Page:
Wednesday, June 8, 2011
Rare Plants on the Bogmat and Riverbank
As Calvin would say to Hobbes: The days are just packed! For a solid week now, beginning with our trip to Concord last Thursday, every single day has brought another wonderful nature adventure. Today was among the most wonderful of all: a paddling trip to a secret pond in search of the gorgeous rare orchid, Arethusa bulbosa, also called Dragon's Mouth. Evelyn Greene was my guide, and she has sworn me to secrecy about where we went, so maybe I shouldn't even publish this photo of the beautiful site. Except that it looks like so many other beautiful sites throughout the Adirondacks, so I doubt it could be identified just from this shot.
We hadn't gone far before this site's distinctive flora made its presence known. Everywhere we turned, bright spots of brilliant magenta glowed from the sedges and reeds.
Such a rare and beautiful flower deserves a closer look. In a week or so, when its blooms have faded, Arethusa will leave no trace of itself. Its leaves will come later, but they will look just like the grasses they're hiding among and so remain invisible.
Can you see the Arethusa here on this Sphagnum-covered bog mat? You will probably have to click on the photo to pick it out from among the Buckbean leaves and Pitcher Plant flowers. The mat was also spangled with tiny pink flowers of Small Cranberry.
Here's another flower I was pleased to find today, since I seem to miss it every year. This is Flat-leaved Bladderwort, an early bloomer among bladderworts.
Not all our finds were floral. Evelyn saw strings of jelly suspended in the water, which are probably the egg masses of a salamander. You can see the little creatures already developing, but they were still way too small to determine their species.
We also visited an active heronry, where three huge nests held three young herons each, all of them wuffling their cheeks to cool themselves in today's oppressive heat. We were feeling a little warm ourselves, since we had to haul our boats over two beaver dams to reach the heronry. Evelyn leads the way.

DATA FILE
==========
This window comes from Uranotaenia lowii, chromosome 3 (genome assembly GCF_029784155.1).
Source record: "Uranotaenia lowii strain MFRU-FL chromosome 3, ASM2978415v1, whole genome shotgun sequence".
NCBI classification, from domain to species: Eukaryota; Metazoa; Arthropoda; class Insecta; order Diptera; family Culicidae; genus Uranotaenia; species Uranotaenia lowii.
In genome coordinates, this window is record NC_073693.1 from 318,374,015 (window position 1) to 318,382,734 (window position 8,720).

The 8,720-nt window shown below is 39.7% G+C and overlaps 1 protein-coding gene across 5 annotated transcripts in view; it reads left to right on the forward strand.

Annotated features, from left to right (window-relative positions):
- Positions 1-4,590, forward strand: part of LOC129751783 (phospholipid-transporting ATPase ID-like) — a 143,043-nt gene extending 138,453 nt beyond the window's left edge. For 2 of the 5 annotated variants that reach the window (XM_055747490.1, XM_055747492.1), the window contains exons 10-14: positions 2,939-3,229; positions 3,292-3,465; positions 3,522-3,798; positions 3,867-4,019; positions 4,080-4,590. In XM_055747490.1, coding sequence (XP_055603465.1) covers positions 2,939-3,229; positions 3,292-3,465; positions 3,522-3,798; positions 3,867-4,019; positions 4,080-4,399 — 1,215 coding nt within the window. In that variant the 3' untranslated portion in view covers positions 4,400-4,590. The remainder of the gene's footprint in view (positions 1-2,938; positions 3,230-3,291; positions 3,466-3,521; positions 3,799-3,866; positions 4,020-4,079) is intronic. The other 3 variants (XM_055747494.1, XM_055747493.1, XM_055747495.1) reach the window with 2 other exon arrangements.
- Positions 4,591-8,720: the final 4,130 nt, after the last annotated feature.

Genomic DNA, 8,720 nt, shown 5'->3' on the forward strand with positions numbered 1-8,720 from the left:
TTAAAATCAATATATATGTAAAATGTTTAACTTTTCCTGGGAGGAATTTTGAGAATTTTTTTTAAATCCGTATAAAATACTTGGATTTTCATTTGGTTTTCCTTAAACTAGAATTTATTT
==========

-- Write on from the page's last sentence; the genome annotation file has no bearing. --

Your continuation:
On my way home to Saratoga from the Arethusa pond, I stopped off at the Hudson Ice Meadows north of Warrensburg, to see if the Dwarf Sand Cherry, another very rare plant, was still blooming. This eight-mile stretch of grassland along the river is famous for the variety and numbers of rare plants that are able to tolerate the harsh conditions here, including massive build-ups of ice that are deposited here each winter. Today the meadows were lush and green, with spring-fed pools full to overflowing.
Those pools and springs provide a rich habitat for certain kinds of bacteria that consume the minerals in the surrounding rocks, producing these iridescent films that were covering the sand with rainbows. This may look like petroleum pollution, but it is not. If you stir these films, they will break into many pieces that do not flow immediately back together, as films from petroleum spills would do.
Yes! The Dwarf Sand Cherry was still in bloom. I'm glad I took the trouble to look for it today, since I am not likely to ever find it anywhere else in northern New York.
It actually turned out to be quite a bit of trouble to visit the Sand Cherry today. I had taken the road that runs along the west bank of the Hudson, expecting to continue on that road to Warrensburg and the Northway home. But the Memorial Day Weekend storm destroyed this road. Big time! I'm lucky the only inconvenience this wash-out caused me was to retrace my route to find another way to Warrensburg. I think it will be a long time before the road can be repaired.